This research paper deals with one of the most pressing issues in the field of Intellectual Property Rights (IPR), that is, Copyright Infringement. Copyright is a special and exclusive right granted to the author or creator of any authentic and original work. The person who first comes up with any new idea or work (whether literary, artistic, dramatic, cinematographic, etc), that is, the first and original author of any work, is the one who has the right and is entitled to claim sole ownership in the work, excluding all others from using or exploiting the work without his permission for any purpose whatsoever.
This ownership that enables the author to exclude others from using his work is called copyright and having copyright establishes the poof of an author’s ownership over a work. Copyright enables the author to protect and preserve his originality and creativity against the world at large. For better protection and recognition, the copyright must always be registered. Registration of copyright helps in cases of copyright infringement as well. Copyright Infringement is the offence of infringing or violating an author’s copyright over a work. When a person comes up with similar work or an idea that has already been granted copyright, it amounts to copyright infringement. Copyright Infringement is a grave and heinous offence. Just as we talk about theft or stealing being a criminal offence, copyright infringement amounts to the theft of ideas and works of another person. Despite this, copyright infringement continued to be a non-cognizable and bailable offence. However, through a recent judgement of the Apex Court in a case, the offence of copyright infringement has been declared to be a cognizable and a non-bailable offence. This new ruling of the Apex Court is the topic for discussion in the paper, with which it is concerned about.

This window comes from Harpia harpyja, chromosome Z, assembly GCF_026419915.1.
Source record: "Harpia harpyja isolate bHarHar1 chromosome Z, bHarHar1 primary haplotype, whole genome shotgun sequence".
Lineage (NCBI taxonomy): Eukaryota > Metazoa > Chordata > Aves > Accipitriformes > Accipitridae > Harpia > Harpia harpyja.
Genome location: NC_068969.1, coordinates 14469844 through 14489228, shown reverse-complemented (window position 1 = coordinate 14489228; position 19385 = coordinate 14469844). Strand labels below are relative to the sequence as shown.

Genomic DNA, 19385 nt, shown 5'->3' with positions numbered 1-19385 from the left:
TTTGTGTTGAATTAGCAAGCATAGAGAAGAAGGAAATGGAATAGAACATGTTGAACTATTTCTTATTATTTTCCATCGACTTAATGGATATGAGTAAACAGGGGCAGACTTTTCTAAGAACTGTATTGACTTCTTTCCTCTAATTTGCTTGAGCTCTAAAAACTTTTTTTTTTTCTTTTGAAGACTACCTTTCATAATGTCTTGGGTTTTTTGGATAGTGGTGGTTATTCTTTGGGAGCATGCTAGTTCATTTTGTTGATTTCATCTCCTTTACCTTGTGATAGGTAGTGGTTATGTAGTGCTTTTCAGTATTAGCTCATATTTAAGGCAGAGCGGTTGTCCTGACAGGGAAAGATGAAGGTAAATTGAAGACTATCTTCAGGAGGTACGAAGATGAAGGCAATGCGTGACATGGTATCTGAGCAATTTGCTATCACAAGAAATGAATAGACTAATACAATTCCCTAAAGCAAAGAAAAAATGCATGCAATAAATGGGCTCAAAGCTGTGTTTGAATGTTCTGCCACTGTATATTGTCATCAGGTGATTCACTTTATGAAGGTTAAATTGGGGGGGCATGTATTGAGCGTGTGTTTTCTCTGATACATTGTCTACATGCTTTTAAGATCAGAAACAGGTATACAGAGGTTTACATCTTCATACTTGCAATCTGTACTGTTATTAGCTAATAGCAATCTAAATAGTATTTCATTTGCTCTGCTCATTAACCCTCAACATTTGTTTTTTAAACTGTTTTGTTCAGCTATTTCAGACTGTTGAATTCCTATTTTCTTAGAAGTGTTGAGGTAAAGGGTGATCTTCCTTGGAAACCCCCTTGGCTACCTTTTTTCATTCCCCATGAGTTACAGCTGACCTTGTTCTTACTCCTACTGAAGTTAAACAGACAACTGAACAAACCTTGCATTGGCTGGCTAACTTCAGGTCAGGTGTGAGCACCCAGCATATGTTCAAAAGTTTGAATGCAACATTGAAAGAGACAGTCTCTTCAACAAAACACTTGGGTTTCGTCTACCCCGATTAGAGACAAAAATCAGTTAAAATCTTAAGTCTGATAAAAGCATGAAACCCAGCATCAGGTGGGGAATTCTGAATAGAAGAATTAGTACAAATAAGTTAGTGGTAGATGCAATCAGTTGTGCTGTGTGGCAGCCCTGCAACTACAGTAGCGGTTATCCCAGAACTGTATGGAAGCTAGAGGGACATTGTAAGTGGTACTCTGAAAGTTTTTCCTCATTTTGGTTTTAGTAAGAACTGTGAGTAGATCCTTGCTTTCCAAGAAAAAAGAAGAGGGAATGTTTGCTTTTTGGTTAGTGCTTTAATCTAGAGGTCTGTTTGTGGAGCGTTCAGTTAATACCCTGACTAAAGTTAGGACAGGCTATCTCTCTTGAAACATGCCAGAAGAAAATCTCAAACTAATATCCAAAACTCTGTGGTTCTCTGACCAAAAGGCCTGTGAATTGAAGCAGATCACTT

The paper confines itself strictly to the Indian context. It begins by throwing some light on the history of copyright in the country and its evolution. It then discusses the offence of copyright infringement as per the Copyright Act of 1957. Further, it moves on to talk about the existing loopholes under the Copyright Law. It then moves on to discuss the latest judgement of the Apex Court that declared copyright infringement to be a cognizable and a non-bailable offence. The court’s ruling in light of its interpretation of section 63 of the Copyright Act is also discussed. An attempt has been made to analyze the judgement of the Supreme Court from the author’s point of view. Moving forward, some of the aspects and areas of concern with respect to the said judgement are also discussed. Finally, the paper would conclude by talking about the valuable solutions and ways of curbing the menace of copyright infringement.